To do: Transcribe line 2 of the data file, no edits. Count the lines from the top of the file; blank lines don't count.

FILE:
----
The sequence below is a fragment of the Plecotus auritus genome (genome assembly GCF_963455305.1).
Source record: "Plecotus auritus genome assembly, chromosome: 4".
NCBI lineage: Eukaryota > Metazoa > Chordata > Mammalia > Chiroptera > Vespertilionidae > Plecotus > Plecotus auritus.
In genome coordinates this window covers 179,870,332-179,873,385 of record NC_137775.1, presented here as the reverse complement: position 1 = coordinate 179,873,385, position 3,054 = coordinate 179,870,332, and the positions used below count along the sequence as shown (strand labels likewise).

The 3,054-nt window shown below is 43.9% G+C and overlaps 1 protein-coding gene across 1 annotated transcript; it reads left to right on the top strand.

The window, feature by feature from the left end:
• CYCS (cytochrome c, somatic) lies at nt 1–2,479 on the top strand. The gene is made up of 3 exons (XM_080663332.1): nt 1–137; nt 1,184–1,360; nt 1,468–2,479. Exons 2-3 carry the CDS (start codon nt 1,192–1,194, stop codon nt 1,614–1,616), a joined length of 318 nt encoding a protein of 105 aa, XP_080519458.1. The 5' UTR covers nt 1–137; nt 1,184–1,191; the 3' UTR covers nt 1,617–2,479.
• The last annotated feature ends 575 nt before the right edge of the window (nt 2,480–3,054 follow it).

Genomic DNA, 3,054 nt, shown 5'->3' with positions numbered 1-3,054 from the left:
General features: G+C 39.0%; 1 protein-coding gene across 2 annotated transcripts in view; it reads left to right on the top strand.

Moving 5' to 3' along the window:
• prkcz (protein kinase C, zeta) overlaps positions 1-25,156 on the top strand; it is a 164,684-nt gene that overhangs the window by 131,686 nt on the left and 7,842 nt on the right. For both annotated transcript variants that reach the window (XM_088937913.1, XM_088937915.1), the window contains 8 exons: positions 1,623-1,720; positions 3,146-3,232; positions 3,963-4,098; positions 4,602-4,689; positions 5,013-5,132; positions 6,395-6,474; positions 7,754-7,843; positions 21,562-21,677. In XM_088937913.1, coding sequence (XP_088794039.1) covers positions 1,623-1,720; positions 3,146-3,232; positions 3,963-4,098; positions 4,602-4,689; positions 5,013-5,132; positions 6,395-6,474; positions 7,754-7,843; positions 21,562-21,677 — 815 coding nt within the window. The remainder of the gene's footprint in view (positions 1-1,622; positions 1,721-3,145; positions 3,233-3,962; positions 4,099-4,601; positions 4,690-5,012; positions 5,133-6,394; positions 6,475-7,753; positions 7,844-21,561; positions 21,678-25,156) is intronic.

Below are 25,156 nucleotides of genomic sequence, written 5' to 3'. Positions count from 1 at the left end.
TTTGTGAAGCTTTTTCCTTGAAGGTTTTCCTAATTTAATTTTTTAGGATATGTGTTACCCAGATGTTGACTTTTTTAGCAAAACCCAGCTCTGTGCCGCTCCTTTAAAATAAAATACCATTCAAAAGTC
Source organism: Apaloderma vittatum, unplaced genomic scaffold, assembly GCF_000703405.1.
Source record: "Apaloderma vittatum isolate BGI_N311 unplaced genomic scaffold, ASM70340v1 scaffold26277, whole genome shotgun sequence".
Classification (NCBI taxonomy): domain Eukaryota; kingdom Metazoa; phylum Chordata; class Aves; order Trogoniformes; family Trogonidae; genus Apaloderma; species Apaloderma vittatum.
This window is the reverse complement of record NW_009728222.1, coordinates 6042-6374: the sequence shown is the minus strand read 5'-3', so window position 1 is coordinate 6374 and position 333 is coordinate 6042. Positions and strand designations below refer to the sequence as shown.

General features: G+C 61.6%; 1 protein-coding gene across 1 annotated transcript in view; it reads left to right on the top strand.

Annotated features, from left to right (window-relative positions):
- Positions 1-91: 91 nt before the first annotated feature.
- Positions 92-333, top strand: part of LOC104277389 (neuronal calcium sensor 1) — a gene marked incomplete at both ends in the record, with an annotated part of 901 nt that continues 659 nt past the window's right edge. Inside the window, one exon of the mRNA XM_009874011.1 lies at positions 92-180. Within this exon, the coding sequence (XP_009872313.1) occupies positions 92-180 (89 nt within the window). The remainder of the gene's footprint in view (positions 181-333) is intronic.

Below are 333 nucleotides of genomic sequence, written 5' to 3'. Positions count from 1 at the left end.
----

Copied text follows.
Source record: "Plecotus auritus genome assembly, chromosome: 4".